Two types of analyses were used to determine the statistical significance of the results obtained. The theoretical principles of these analyses are too convoluted to be properly explained, but for all intents and purposes, they seem to have been implemented correctly. Hierarchical Linear Modeling (HLM) was used in EMA analyses. Its effectiveness comes from the fact that it can categorize data into separate levels so that analysis of data from one level wouldn’t influence others. The EMA data were separated into Level one data (the multiple observations of participants) and level two data (between group differences in terms of neurocognition and functioning). For each research question and assessment, separate analyses of variation (ANOVA) were computed and their significance determined. Significance levels obtained through the HLM were presented as “pseudo-r2”.

Independent sample t tests were conducted on the results obtained during the home assessments. It was used to determine whether or not the average level of stimulation that was computed for the control and experimental group was significant, with respect to each of the three aforementioned elements they were being measured on. Furthermore, the significance for the results of all five of the research questions seems to involve computation of t tests. The p values for them varied from 0.5, 0.1, and 0.001.

Limitations and Future Research

Dr. Marvin Monroe,

Department of Psychology,

Springfield University


As requested, I have reviewed the study about pleasure and effort in schizophrenia, and it has got a number of interesting findings. Analysis of the results revealed that subjects with schizophrenia indeed set less effortful goals and engaged in less effortful activities. They also found that patients had difficulty determining with accuracy how difficult or effortful a task was going to be (in terms of resultant rewards). However, unlike the two aforementioned findings which were within the researchers’ expected results, the final finding was not; it showed that patients with schizophrenia engaged in more pleasurable activities, and that they set goals that were, and also anticipated by them, to be more pleasurable.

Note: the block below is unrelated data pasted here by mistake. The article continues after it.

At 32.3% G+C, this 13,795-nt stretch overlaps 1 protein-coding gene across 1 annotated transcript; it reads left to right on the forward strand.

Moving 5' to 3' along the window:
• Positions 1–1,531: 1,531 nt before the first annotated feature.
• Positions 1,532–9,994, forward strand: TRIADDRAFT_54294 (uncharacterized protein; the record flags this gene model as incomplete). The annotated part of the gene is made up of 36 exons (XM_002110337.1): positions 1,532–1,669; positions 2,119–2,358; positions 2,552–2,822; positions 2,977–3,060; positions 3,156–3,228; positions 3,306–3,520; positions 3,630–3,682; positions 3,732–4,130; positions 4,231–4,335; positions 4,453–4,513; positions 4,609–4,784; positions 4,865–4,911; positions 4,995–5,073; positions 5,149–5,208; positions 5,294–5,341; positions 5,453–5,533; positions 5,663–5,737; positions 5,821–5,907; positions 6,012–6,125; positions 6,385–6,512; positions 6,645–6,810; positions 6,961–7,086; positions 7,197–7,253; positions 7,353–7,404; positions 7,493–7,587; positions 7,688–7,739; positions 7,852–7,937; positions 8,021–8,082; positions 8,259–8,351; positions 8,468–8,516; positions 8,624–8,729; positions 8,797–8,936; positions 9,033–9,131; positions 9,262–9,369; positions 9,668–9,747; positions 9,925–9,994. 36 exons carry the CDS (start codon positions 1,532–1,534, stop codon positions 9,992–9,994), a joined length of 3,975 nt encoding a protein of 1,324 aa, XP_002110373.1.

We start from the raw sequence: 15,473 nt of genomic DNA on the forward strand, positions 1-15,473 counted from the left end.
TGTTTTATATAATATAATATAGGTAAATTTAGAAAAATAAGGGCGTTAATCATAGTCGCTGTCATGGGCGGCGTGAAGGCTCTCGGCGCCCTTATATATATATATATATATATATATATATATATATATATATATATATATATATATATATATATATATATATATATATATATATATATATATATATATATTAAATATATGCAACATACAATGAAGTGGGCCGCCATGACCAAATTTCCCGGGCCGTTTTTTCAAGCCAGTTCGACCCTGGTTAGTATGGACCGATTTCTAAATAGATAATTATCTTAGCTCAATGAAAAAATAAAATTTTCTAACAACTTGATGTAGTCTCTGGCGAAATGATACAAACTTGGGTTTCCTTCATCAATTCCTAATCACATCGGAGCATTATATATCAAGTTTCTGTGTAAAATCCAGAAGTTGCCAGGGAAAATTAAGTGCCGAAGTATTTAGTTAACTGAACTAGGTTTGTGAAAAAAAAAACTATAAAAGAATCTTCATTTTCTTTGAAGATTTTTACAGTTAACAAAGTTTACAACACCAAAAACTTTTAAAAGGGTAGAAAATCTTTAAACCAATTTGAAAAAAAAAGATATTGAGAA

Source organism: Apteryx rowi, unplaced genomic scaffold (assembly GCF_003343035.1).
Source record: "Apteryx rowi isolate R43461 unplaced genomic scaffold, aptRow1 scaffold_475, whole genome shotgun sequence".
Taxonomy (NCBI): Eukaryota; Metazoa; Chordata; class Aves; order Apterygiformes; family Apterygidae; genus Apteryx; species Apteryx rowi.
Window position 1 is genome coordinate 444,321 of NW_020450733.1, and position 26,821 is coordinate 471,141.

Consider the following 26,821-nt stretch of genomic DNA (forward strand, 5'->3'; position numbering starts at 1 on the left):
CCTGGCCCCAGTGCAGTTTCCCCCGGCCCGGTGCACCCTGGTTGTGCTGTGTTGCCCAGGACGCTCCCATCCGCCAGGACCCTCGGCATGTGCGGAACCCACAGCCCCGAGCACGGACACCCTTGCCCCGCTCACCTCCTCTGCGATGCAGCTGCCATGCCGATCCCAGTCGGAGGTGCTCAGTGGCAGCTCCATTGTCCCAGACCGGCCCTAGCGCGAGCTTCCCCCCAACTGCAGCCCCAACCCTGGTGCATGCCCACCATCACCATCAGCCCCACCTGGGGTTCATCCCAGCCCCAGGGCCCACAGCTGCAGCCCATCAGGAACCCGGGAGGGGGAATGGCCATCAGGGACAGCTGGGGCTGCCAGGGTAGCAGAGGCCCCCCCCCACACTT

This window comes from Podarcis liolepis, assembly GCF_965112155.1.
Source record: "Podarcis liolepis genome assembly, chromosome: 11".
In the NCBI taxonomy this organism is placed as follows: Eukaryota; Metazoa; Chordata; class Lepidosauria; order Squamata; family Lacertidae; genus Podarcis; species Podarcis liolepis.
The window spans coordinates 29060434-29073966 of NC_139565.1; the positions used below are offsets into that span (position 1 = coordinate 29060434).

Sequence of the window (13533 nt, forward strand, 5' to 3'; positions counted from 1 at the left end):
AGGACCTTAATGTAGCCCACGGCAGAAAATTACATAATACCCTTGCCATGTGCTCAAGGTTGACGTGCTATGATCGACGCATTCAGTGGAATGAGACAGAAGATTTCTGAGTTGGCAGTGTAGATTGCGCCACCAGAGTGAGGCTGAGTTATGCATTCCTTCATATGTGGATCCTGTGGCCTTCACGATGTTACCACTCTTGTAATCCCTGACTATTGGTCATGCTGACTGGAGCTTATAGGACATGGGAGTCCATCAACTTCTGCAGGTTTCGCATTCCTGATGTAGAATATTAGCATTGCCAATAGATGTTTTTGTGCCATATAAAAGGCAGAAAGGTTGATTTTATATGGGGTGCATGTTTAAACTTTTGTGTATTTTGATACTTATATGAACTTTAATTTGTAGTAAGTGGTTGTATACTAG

I also analyzed the study for potential limitations and further research areas. In terms of limitations, it had many. Employment differences between the two sample groups felt like a deal breaker; however, the researchers did not find any significant difference when they computed the study for employment differences. The researchers themselves pointed out many, if not most, of the limitations that I found in this study. They highlighted four of them in the discussions and gave possible reasons for their occurrence. The foremost limitation according to the researchers was the reason behind the unexpected result which disproved their hypothesis. According to them, the social interactions with the research assistants might have induced pleasurable feelings within some participants. Other limitations include them focusing solely on short-term goals, the relatively new use of home assessment as a tool for measuring motivation in schizophrenia patients (which they also pointed out as a future research area), and the fact that some assessments used fewer number of participants than the actual sample group.

The researchers reported that there are no data available on “the relationship between effort assessment and functioning” and the “assessment of effort in daily life in Schizophrenia”. Another key area of research could be why social interactions increased anticipatory pleasure in patients with schizophrenia.

This study illustrates several different ways in which schizophrenia patients could increase their motivation about everyday activities and goals. It was a very fascinating read. Thank you for giving me the opportunity to review such a study.


Ibrahim Fatheen Abdul Sameeu